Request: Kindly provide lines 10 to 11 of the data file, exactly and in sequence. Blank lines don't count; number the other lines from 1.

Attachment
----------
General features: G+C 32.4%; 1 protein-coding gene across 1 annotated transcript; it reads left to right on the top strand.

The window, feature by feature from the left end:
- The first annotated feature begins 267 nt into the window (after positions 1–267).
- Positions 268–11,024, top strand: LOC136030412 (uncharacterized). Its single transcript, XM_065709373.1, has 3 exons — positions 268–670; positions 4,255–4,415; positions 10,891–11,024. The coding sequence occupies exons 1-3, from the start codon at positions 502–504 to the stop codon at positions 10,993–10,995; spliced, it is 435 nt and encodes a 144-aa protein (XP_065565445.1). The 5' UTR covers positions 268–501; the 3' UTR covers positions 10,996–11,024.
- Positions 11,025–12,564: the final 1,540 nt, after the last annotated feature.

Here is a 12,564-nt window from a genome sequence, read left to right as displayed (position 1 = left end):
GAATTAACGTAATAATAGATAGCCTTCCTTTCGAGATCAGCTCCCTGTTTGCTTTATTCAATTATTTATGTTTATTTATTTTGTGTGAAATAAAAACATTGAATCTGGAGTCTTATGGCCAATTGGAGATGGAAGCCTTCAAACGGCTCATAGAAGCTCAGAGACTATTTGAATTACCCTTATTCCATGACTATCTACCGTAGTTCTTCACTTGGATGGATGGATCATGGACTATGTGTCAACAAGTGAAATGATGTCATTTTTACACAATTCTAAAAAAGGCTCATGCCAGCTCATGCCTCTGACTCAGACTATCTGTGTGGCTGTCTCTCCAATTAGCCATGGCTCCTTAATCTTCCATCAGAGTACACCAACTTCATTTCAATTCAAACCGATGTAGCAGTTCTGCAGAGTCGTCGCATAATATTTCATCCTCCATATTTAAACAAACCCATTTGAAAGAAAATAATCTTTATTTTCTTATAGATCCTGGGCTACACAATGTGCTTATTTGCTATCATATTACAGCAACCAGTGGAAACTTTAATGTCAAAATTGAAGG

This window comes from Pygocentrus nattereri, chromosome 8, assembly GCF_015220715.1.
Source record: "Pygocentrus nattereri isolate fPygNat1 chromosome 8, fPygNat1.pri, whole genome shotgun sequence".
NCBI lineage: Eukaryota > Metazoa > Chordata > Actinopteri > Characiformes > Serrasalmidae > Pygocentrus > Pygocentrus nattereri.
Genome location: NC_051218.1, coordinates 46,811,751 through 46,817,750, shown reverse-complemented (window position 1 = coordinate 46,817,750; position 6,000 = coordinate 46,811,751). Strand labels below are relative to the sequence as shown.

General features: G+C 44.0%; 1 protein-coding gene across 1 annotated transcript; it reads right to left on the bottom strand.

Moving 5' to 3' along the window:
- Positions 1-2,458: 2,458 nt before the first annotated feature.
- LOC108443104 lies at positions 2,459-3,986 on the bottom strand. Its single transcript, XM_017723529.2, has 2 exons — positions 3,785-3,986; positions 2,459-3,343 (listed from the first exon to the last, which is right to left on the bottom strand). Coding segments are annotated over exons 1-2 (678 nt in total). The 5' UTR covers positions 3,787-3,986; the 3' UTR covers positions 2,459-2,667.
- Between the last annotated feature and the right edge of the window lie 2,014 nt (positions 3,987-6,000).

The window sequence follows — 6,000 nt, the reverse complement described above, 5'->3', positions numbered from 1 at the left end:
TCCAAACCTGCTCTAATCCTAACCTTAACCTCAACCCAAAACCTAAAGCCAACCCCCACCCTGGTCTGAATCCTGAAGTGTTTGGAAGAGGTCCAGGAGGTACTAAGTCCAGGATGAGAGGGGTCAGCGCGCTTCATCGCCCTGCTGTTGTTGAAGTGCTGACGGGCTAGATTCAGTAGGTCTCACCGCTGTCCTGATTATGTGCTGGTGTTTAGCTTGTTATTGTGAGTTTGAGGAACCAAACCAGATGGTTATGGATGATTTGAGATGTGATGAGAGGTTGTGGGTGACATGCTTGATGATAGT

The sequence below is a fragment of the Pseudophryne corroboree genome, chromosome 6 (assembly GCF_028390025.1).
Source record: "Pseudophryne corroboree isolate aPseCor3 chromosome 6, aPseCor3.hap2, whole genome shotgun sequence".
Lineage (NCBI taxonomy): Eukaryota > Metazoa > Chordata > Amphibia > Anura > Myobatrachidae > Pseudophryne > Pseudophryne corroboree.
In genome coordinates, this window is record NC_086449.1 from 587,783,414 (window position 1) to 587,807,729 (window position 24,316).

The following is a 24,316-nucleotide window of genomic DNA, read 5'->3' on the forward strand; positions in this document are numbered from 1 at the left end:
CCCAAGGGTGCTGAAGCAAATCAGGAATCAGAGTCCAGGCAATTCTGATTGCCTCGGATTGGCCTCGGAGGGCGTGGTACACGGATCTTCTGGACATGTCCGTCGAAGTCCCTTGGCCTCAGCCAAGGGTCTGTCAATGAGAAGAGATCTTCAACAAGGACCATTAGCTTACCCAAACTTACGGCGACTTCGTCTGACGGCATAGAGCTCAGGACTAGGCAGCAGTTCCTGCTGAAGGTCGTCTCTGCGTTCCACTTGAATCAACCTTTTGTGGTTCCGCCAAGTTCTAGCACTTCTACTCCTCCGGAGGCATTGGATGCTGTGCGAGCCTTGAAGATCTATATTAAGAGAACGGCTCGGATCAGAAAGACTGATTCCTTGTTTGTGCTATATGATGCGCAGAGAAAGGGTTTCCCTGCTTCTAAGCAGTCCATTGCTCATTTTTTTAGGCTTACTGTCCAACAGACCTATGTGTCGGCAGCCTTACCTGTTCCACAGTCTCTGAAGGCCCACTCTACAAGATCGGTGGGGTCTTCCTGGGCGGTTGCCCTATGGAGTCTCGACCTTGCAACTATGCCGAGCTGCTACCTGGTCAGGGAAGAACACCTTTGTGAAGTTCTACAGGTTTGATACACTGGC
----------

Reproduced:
NCBI lineage: Eukaryota > Metazoa > Chordata > Actinopteri > Characiformes > Serrasalmidae > Pygocentrus > Pygocentrus nattereri.
Genome location: NC_051218.1, coordinates 46,811,751 through 46,817,750, shown reverse-complemented (window position 1 = coordinate 46,817,750; position 6,000 = coordinate 46,811,751). Strand labels below are relative to the sequence as shown.